‘Perfect Match’ is the latest in junk food television

Still image of a St. Thomas University student watching the acclaimed Netflix dating show Perfect Match. (Daniel Salas/AQ)

Maybe you spend your free time improving yourself through reading or sports, or maybe you’re like me – keep up with the latest Netflix-produced dating show.

I’ve seen them all: Love is blind, love on the spectrum, too hot to touch, the circle And The ultimatum.

There were some shows whose concepts were more ridiculous than others.

The ultimatum had engaged couples, “tested their love,” and had trial marriages—with people they’re not engaged to. Too hot to touch requires singles to spend a summer on an island and abstain from sexual activity in order to form “meaningful” connections.

These shows are popular. The contestants become internet personalities as soon as they are broadcast.

I skipped the hookup culture and casual dating and jumped right into a happy and successful relationship with my partner of three and a half years, Joe. I am grateful for that and wouldn’t want it any other way. we are engaged now

I think the worst version of myself enjoys watching these shows. I lost a decent chunk of self-esteem when I found myself binge-watching and totally enjoying Netflix’s latest dating show. Perfect match.

This is without a doubt the laziest show Netflix has ever produced. All contestants have appeared on other dating shows and are back to finally find love.

Contestants must choose a “perfect match” every other night or they will be kicked out of the mansion they share. On top of that, new singles are brought into the house every few days.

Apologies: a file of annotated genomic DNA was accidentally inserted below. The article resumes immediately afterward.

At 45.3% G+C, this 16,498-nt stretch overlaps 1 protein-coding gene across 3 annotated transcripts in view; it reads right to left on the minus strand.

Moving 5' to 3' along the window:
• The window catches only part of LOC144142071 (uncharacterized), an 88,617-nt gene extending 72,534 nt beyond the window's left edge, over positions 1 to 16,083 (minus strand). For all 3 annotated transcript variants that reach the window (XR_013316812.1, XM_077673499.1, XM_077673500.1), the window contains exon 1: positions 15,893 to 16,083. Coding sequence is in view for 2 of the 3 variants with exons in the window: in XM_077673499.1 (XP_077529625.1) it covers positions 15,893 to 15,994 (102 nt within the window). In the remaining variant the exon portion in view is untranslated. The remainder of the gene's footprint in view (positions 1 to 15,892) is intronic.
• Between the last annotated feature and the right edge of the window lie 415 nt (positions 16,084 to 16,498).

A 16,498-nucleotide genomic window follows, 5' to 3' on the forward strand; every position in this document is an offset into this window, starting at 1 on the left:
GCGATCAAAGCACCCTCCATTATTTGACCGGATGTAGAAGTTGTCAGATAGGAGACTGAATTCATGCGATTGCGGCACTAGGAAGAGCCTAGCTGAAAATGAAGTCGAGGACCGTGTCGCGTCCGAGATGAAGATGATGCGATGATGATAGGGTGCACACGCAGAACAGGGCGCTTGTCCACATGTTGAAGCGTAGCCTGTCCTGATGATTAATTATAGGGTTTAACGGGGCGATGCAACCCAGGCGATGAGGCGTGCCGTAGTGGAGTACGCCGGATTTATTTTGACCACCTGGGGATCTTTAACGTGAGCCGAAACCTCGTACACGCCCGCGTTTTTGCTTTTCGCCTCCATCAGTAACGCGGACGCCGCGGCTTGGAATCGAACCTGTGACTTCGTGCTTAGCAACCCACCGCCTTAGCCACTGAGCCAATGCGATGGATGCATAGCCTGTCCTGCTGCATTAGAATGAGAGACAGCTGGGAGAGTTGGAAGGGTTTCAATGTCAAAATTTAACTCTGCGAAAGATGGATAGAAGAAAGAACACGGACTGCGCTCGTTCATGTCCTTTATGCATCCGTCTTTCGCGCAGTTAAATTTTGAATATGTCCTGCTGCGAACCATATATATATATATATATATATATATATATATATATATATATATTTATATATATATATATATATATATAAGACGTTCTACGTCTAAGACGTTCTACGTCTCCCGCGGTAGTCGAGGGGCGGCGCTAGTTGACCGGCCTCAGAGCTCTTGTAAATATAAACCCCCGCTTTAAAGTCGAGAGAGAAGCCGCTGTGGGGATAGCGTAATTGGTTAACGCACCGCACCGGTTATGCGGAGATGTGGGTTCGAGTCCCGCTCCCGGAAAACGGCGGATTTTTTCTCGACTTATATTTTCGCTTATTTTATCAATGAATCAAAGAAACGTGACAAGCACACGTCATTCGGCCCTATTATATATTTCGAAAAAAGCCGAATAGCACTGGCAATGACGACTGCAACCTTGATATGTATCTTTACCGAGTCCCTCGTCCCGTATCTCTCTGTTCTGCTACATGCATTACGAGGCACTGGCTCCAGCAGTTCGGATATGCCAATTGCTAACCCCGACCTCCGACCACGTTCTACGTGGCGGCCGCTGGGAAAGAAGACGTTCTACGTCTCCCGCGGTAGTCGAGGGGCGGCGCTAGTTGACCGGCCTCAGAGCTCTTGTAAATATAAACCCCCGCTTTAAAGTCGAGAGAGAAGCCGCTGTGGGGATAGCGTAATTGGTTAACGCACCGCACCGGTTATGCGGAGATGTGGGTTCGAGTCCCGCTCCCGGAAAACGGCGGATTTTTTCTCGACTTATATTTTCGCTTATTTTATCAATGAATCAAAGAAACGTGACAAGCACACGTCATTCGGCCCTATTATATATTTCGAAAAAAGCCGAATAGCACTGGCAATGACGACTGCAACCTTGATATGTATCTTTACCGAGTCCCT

Ideally, they stay with the same partner and begin to lay the foundations for a strong relationship, but as you can imagine, that doesn’t happen. What kind of show would that be? Couples are mismatched and constantly matching with new people, all with the goal of finding their “perfect match.”

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After all, everyone knows that the best way to find love is to live under intense time pressure and live with the constant fear of being left out of your community.

“There is something about her beautiful physical appearance that I find very fascinating,” one of the men at the villa told another.

What is he really saying? “I think she’s hot.”

These made-up conversations are part of what makes the show so terrifying and so wonderful at the same time. It’s so dishonest in its presentation that you don’t even feel guilty when you see it.

One night, as she lay in bed, one of the women asked her partner what he thought the meaning of life was.

“Right now,” he said, “it’s you.”

I can feel your eyes roll Remember: They didn’t even know each other a week, and three days later they were both matching other people. I wonder what the meaning of his life is now?

But the reality is that love is very different from how Netflix portrays it.

Joe and I got engaged in Montreal. We took the train down to the Old Port and walked to the Ferris wheel. At the top he got on one knee and asked if I would marry him.

We’ve seen each other from our best and worst sides. We have made many sacrifices and we have clear and healthy boundaries that we are constantly working on and improving.

My Love Story doesn’t look like the “Love Stories” pictured on Perfect matchbut I compare my viewership on these shows to my chip burn while watching them – they’re both crap.

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But every once in a while, it’s okay to have a little junk.


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